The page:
PERSPECTIVE: An Invitation to Stand Together
Our collective instinct to 'stand with' after tragedy
A FRIEND emailed me an invitation to attend Temple Israel’s 80th anniversary commemoration of Kristallnacht—the “Night of Broken Glass” in November 1938 when Nazis destroyed Jewish synagogues, businesses, and homes across Germany and Austria.
Struggling with how to show support after the Oct. 27 massacre at the Tree of Life synagogue in Pittsburgh, I agreed to go. A few hours on a Wednesday night seemed like such a small thing in the face of such horror.
My friend, Gainor Eisenlohr, it turned out, had reached out to a lot of people. And they reached out to others. Her email led about two dozen people to attend—six or so from our book group, a crowd from her bridge club, and a number from her church, St. Martin’s Episcopal.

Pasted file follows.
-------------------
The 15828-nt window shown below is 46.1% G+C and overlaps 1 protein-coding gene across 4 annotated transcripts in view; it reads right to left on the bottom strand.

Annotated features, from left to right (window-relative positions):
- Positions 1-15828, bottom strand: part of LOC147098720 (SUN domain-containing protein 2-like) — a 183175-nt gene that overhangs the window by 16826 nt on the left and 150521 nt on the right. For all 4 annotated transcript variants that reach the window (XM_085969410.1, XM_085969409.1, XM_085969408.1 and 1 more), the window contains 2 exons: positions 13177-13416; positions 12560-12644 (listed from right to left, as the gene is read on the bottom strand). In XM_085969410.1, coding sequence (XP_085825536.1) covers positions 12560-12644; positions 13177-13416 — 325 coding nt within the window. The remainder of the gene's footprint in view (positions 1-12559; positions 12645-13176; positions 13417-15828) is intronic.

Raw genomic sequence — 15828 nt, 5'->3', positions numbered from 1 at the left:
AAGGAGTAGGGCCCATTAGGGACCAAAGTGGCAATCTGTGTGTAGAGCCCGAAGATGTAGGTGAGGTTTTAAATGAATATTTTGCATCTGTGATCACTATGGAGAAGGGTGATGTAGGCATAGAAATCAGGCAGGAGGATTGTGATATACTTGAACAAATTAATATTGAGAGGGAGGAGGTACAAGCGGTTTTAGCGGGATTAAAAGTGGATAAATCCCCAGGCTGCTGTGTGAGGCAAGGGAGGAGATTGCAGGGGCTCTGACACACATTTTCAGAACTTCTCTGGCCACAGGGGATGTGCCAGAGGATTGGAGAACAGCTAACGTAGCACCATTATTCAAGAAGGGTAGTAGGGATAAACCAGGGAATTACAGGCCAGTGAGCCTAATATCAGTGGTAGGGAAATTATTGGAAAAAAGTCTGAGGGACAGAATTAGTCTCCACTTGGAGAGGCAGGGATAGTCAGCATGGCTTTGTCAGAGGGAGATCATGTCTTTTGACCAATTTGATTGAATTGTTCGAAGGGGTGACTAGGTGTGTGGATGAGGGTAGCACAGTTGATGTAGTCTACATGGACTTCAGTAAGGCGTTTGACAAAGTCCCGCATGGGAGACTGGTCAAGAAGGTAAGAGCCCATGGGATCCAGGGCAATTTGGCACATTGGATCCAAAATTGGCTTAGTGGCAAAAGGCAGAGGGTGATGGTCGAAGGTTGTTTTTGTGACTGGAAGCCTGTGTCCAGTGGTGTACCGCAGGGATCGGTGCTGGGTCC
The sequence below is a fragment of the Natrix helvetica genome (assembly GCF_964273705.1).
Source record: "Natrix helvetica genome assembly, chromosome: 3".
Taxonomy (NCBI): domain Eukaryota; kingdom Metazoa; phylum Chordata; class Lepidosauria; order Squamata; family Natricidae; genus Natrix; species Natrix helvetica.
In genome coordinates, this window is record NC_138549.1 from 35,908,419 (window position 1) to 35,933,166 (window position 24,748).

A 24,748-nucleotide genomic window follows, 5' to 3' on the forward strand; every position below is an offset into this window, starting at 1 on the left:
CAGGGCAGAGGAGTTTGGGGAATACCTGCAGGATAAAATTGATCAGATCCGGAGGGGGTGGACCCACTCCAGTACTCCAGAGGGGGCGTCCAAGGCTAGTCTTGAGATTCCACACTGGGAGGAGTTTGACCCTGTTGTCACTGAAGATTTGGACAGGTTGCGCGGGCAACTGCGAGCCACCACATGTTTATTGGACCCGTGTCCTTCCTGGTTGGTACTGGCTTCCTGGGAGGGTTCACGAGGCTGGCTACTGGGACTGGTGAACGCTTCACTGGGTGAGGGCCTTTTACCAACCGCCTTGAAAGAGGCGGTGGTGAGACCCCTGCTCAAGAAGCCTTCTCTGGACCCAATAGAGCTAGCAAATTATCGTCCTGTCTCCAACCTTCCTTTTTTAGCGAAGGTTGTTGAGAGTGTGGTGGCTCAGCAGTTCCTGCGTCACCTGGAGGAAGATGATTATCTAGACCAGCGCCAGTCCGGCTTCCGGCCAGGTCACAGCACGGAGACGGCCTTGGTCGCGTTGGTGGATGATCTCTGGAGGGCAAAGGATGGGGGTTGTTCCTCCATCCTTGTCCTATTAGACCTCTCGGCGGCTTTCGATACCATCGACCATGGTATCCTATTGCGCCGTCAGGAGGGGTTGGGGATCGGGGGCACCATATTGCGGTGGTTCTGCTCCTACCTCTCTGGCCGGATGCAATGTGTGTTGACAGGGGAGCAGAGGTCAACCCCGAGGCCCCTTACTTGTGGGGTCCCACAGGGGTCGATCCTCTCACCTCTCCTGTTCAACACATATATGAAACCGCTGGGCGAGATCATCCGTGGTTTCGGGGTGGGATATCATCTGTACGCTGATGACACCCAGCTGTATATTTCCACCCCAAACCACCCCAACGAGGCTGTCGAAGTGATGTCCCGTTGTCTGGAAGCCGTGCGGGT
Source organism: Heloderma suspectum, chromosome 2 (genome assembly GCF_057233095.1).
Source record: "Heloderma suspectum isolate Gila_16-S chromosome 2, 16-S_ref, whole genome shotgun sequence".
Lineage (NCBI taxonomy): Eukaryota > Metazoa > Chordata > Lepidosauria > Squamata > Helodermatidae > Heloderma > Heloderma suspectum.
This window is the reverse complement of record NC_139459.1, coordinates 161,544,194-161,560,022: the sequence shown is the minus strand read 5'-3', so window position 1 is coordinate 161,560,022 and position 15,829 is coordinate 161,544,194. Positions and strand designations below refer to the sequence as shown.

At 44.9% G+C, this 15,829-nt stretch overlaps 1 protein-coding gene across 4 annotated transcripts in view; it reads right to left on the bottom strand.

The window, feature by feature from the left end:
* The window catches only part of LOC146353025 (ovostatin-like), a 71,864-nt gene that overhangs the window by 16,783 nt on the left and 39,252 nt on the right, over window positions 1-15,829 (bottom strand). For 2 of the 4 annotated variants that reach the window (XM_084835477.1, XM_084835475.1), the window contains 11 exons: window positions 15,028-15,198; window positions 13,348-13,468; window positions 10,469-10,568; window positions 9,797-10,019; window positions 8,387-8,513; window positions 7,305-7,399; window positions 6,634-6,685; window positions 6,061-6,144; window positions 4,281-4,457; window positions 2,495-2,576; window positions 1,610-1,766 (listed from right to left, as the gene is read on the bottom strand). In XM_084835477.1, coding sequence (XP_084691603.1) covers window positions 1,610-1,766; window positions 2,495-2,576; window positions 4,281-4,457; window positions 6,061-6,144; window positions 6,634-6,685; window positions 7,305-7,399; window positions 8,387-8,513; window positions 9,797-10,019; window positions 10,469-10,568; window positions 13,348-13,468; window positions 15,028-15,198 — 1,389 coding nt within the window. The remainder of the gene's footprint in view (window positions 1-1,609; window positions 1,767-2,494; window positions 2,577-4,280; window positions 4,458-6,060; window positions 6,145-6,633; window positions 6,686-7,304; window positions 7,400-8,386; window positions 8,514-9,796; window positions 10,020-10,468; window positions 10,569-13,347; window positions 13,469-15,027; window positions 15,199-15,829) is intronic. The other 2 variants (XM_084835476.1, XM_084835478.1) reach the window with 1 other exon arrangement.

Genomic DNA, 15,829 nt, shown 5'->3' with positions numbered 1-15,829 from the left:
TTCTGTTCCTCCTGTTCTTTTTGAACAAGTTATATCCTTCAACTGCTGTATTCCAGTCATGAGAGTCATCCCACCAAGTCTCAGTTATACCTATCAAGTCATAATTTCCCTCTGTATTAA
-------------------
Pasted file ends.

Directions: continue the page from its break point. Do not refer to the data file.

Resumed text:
“I think the people who came were already looking for a way to ‘stand with,’” Gainor texted me the next day. “I just was able to give them one way to be able to do that.”
The beautiful and devastating service ended with Rabbi Murray Ezring asking everyone who was not Jewish to stand. I expected a few dozen … and was moved to tears when dozens and dozens of people throughout the room rose to their feet. The rabbi’s voice rang out, thanking us for coming to bear witness with the Jewish community.
It was such a simple invitation.